HIV and AIDS are real problems in our world. To end their threat, we are working to get an AIDS vaccine tested and approved so that it can save lives. The vaccine works by removing HIV’s 'protective cloak' that allows it to hide from the immune system. Once the body can recognize the virus, it can fight it. Read below to learn more about this incredible vaccine and what you can do to help make it a reality for everyone.
Is there really still an AIDS epidemic? I thought it was solved.
The AIDS crisis is real, even though it no longer makes front page headlines. An estimated 33.3 million people were living with HIV/AIDS in 2009, and as many as 2 million more cases are diagnosed each year. Due to imperfect reporting and data collection, numbers in the US are hard to obtain, but the estimated number is over 1 million. And 1 in every 5 people living with HIV has not even been diagnosed. These cases span all ages, races and socioeconomic groups.
And with around 50,000 people being diagnosed in the US yearly, the problem only continues to get worse. Something must be done now.
What is re:solve from Chronic Disease Fund?
Re:solve is the funding initiative from Chronic Disease Fund, a non-profit organization committed to stepping in where a need exists. When promising science exists and is unable to receive traditional funding, but has the potential to save lives, we work to ensure that money does not stand in the way of allowing promising science to save lives.
With all the money being raised for AIDS, why is re:solve different?
Our goal is not to raise awareness about AIDS or assemble a group of experts to brainstorm ways to fight AIDS. Billions of dollars have already gone to that without producing a vaccine that can solve the problem for good.
Re:solve is different. We are determined to leave no stone unturned. We have identified a potential solution that works on all, not just some, of the strains of HIV. Our goal is to raise the money needed so scientists can conduct human trials.
Why Chronic Disease Fund?
Chronic Disease Fund is the national expert in copay assistance and patient access. For years, we have been getting medication to chronic disease patients who can't afford their prescriptions. As a result, we have become proficient at reaching patients in need. We've also created exceptionally efficient distribution channels, so we have the infrastructure to get this vaccine, if approved, to the people who need it, regardless of their ability to pay.
Plus, we care. We were built on the idea that no one should go without medication just because they can't afford it. Helping those stricken with HIV is just an extension of our core beliefs.
What is the re:solve AIDS project?
The re:solve AIDS project is raising money to get a promising AIDS vaccine through human testing so that it can be produced and made available to everyone who needs it.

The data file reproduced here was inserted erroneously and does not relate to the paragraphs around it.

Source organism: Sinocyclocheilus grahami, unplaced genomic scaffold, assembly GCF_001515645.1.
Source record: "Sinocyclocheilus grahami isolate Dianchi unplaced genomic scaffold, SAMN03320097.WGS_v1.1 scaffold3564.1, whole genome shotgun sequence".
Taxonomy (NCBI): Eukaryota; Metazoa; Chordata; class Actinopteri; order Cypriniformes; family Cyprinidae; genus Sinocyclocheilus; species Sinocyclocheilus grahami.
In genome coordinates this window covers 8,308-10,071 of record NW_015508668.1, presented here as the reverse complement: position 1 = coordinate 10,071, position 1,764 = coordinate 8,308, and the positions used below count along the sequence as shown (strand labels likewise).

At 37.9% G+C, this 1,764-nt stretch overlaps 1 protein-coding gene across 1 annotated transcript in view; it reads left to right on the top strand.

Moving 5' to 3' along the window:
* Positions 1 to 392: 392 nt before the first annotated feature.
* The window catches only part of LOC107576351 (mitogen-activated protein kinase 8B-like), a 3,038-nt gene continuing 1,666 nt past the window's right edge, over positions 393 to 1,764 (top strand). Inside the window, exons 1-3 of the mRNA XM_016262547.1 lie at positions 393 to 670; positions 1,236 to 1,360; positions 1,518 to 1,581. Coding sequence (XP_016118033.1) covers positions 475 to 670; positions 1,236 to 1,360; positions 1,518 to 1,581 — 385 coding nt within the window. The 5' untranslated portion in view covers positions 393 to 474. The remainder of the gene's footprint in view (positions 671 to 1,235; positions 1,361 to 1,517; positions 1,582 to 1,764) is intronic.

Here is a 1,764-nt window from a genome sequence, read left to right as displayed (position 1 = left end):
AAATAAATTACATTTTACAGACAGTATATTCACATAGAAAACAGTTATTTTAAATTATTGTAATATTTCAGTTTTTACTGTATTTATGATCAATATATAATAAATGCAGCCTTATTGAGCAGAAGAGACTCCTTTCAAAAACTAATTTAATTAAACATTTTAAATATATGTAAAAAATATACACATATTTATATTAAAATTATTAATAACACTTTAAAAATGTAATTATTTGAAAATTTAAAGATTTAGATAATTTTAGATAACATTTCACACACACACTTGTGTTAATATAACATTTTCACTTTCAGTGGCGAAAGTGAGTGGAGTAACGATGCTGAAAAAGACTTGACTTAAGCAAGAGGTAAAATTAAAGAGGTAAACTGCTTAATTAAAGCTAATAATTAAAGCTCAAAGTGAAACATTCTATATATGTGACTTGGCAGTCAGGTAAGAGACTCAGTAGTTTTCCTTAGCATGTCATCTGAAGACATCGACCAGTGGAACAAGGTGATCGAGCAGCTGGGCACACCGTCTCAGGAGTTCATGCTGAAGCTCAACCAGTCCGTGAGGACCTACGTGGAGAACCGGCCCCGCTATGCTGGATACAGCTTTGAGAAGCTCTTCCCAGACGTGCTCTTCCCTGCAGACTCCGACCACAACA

BILLIONS OF DOLLARS HAVE BEEN SPENT, BUT A VACCINE HAS NOT BEEN INVENTED. RE:SOLVE IS DIFFERENT.
We will not allow promising science to remain unfunded. It is a moral imperative to leave no stone unturned.
Isn't there already medication to fight HIV?
There are drugs that HIV-positive individuals can take to control the condition, but they are estimated to cost in excess of $600,000 over a lifetime – $2,100 per month. This cocktail of drugs also has to be taken every day for the rest of the patient's life and may include side effects like diabetes and problems with the liver and heart.
This vaccine has the potential to spare patients a lifetime of ordeal and expense.
Is the vaccine real?
It's not only real, it's patented. Some of the greatest minds in the world have been working on the vaccine for years. The solution itself was initially found in the immune systems of a group of women in Africa, proving itself to work in the human body. The synthesized protein has been tested on laboratory animals and shows promise. We are raising funds for clinical human trials.
Essentially the way it works is that the vaccine binds to an HIV protein in such a way that the immune system can recognize it – and fight it. And what's unique about this vaccine is that it shows promise in all 5 major strains of HIV – not just one of them.
So what exactly does the vaccine do?
Basically, the vaccine prevents HIV from evolving into AIDS. That means that people can live the rest of their lives without the fear of dying from AIDS.
If this vaccine has promise, why doesn't a pharmaceutical company pay for it?
For decades, biochemists have been trying to cure HIV and AIDS to no avail. That means billions of dollars and man-hours have been exhausted without concrete results. Add to that the potential to manage the disease through a daily regime of drugs, and you can see why most companies turn their attention, time and resources to discovering solutions for other diseases that lack treatments.
In the meantime, millions of helpless victims around the world die of AIDS each year – most of whom are unable to afford or get access to available treatments. That's why we are determined to find a solution – to find a cure.